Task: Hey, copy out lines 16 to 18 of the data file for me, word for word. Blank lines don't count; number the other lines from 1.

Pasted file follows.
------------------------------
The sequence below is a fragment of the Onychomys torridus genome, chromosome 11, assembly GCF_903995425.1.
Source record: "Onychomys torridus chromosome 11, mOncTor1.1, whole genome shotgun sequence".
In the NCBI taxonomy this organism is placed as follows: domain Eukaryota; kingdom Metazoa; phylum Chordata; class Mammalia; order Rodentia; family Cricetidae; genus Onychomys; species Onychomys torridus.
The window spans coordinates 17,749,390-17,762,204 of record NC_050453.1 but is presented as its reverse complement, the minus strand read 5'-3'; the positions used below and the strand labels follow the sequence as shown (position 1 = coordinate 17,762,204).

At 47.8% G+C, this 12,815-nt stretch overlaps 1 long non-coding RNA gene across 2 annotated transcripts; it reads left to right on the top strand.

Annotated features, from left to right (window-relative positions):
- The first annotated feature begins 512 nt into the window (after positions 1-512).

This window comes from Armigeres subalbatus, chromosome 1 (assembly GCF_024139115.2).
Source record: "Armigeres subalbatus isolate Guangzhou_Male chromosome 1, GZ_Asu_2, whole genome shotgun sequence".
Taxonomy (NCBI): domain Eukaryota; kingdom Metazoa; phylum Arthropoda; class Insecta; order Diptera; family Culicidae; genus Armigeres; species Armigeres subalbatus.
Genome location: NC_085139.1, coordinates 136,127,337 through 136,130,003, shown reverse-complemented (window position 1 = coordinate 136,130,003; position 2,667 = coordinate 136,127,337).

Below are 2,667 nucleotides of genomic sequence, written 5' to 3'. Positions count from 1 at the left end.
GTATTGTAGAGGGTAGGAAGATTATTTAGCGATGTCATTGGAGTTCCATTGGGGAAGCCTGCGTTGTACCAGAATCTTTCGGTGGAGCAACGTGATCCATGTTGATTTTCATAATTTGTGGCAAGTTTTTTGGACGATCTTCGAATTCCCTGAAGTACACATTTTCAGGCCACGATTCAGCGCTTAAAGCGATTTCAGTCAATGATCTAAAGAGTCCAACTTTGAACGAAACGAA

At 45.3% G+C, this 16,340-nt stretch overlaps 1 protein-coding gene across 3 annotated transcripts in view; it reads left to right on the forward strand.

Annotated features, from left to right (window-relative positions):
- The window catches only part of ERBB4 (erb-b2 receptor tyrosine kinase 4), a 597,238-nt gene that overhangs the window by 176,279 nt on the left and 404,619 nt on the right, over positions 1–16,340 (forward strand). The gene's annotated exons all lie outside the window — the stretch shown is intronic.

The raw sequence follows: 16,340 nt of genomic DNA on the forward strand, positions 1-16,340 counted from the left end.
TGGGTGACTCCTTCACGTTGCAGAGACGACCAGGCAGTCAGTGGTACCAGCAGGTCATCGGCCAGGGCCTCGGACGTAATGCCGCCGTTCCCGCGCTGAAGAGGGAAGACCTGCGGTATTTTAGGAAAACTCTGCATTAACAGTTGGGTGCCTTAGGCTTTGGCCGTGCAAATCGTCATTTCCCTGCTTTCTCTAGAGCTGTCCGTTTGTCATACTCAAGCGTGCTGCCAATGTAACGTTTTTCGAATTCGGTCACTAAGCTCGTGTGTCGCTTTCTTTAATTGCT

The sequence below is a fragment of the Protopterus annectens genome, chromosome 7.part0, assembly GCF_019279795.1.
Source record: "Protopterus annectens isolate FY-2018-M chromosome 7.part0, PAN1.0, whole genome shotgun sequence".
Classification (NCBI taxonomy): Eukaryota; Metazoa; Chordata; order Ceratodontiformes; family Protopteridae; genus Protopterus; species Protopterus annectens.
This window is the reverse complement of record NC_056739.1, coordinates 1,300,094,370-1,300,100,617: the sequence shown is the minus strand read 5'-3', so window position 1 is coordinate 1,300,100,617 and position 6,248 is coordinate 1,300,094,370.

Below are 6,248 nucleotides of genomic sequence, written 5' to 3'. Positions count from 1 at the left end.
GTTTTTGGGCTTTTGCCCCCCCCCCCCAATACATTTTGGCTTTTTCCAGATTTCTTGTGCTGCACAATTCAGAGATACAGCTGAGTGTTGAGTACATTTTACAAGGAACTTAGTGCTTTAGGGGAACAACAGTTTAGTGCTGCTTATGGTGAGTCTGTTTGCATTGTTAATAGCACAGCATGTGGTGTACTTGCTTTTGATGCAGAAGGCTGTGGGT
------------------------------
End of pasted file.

- The window catches only part of ERBB4 (erb-b2 receptor tyrosine kinase 4), a 597,238-nt gene that overhangs the window by 176,279 nt on the left and 404,619 nt on the right, over positions 1–16,340 (forward strand). The gene's annotated exons all lie outside the window — the stretch shown is intronic.

The raw sequence follows: 16,340 nt of genomic DNA on the forward strand, positions 1-16,340 counted from the left end.
TGGGTGACTCCTTCACGTTGCAGAGACGACCAGGCAGTCAGTGGTACCAGCAGGTCATCGGCCAGGGCCTCGGACGTAATGCCGCCGTTCCCGCGCTGAAGAGGGAAGACCTGCGGTATTTTAGGAAAACTCTGCATTAACAGTTGGGTGCCTTAGGCTTTGGCCGTGCAAATCGTCATTTCCCTGCTTTCTCTAGAGCTGTCCGTTTGTCATACTCAAGCGTGCTGCCAATGTAACGTTTTTCGAATTCGGTCACTAAGCTCGTGTGTCGCTTTCTTTAATTGCT